EBS is a block storage service offered by AWS. If you’re running an EC2 instance, you’re definitely using it, as it serves as the storage disk for your server. However, it’s not safe from failures, and you should still do regular backups.
“Fault-Tolerant” Does Not Mean Safe
Of course, EBS is fairly fault tolerant on the backend. AWS aren’t a bunch of savages running a JBOD array; they’ve planned for single drive failures, so a single bad drive isn’t going to take down your server.
However, EBS failures can and do happen, as EBS volumes have an annual failure rate (AFR) of between 0.1%-0.2%. This isn’t a lot, and it’s very low compared to a single hard drive’s ~4%, but it’s not nothing. You’re not likely to have your EBS volume just fail on you, but if you’re running tons of them, there’s a chance you might run into a few issues here and there.
The easy fix, of course, is doing backups. EBS provides a great tool for this—the snapshot feature. You can create a snapshot, which acts as a backup stored in S3, which is much more durable. In the event of an EBS failure, you can restore from backup. You don’t have to automate this yourself, as EBS Lifecycle Manager can handle it for you, but it isn’t enabled by default. You’ll, of course, need to pay the additional storage costs associated with storing data in S3, but it is cheaper than EBS.
AWS doesn’t try to hide this fact, and recommends doing regular snapshot backups. Most people will also recommend doing backups in general, but it’s easy to get caught up in the magic of the cloud and forget this fact. At the end of the day, it’s just someone else’s computer, and can fail like any other. An extreme example of this is in September 2019, when an AWS US-EAST-1 datacenter had a power outage and generator failure, taking out the EBS servers and the data with it.
Amazon AWS had a power failure, their backup generators failed, which killed their EBS serversl, which took all of our data with it. Then it took them four days to figure this out and tell us about it.
Reminder: The cloud is just a computer in Reston with a bad power supply.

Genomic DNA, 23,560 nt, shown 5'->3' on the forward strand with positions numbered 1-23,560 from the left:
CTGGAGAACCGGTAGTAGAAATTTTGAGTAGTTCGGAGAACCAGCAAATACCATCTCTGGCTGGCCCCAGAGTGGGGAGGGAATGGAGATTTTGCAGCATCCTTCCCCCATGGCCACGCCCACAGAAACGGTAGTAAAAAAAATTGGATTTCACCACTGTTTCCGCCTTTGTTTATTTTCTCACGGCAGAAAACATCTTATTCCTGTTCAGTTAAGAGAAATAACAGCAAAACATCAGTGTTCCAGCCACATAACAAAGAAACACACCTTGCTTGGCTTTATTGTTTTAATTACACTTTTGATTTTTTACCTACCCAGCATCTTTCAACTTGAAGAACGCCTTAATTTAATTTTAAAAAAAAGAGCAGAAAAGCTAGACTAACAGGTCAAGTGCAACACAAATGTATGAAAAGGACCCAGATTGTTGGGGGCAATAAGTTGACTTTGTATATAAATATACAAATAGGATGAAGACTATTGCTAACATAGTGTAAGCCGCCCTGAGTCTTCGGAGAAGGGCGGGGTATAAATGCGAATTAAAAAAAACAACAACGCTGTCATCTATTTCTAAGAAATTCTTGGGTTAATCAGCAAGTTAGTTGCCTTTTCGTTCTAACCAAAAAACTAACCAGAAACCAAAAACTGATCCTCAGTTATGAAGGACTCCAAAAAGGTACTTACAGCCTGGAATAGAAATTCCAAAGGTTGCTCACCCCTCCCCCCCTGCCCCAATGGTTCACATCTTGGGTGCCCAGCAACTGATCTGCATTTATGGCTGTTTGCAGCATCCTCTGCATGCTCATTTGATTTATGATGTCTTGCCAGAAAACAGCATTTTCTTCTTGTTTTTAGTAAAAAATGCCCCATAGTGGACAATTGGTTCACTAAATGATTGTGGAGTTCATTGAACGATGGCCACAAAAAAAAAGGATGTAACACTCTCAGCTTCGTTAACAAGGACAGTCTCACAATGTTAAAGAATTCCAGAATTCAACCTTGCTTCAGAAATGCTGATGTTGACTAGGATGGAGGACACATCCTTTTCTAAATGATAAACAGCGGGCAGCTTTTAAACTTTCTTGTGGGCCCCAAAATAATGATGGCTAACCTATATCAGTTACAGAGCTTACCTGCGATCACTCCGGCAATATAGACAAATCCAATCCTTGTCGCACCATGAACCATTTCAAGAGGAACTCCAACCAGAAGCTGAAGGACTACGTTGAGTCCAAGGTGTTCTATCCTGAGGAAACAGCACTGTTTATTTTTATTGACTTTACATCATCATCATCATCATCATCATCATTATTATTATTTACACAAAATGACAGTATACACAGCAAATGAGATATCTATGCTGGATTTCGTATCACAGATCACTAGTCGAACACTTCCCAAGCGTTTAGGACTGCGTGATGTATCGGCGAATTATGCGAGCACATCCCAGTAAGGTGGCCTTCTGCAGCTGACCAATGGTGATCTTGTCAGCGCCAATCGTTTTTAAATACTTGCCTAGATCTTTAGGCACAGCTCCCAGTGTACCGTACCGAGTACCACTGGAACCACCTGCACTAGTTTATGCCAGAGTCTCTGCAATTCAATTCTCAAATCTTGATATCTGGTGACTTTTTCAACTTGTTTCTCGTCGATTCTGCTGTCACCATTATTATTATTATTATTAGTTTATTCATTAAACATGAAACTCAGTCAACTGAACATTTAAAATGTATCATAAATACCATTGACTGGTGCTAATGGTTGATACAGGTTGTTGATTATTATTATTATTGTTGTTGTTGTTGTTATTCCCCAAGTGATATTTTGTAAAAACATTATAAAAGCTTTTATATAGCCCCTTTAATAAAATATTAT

— Andy Hunt (@PragmaticAndy) September 3, 2019
The primary drive behind high-availability architecture and cloud computing in general is making sure that when isolated failures inevitably happen, it doesn’t take down the whole application. You should still take steps to prevent failures in the first place, but sometimes, like with hard drives, it’s a hardware problem, not something you can fix with code.
S3, on the other hand, is very secure, with 99.999999999% of durability (that’s eleven nines). If you store 10,000,000 objects in S3, you can on average expect to incur a loss of a single object once every 10,000 years. This is because unlike EBS, S3 is fully replicated across a minimum of three availability zones, and constantly monitored for drive failures within each zone. Even if an entire datacenter goes up in flames, your S3 buckets and the snapshots in them, should still be safe.
How Do EBS Snapshots Work?
EBS snapshots are incremental backups. Each subsequent backup will only store the data that has changed, so you won’t rack up crazy storage costs doing regular snapshots.
Turning them on is fairly simple. From the EC2 Console, head over to Elastic Block Store > Lifecycle Manager in the sidebar, and create a new policy.
You’ll need to specify a tag for this policy to apply to. This can be the name of a single EBS volume, or a blanket tag that applies to everything.
You can set the schedule for this policy as well as the policy for snapshot retention. You don’t usually need to be keeping extended backups, so a handful of them depending on the snapshot frequency should be fine.
If you’re serious about high availability, you can also enable Fast Snapshot Restore, which will make restoration entirely instant. However, it’s pretty expensive, so this isn’t something everyone should enable.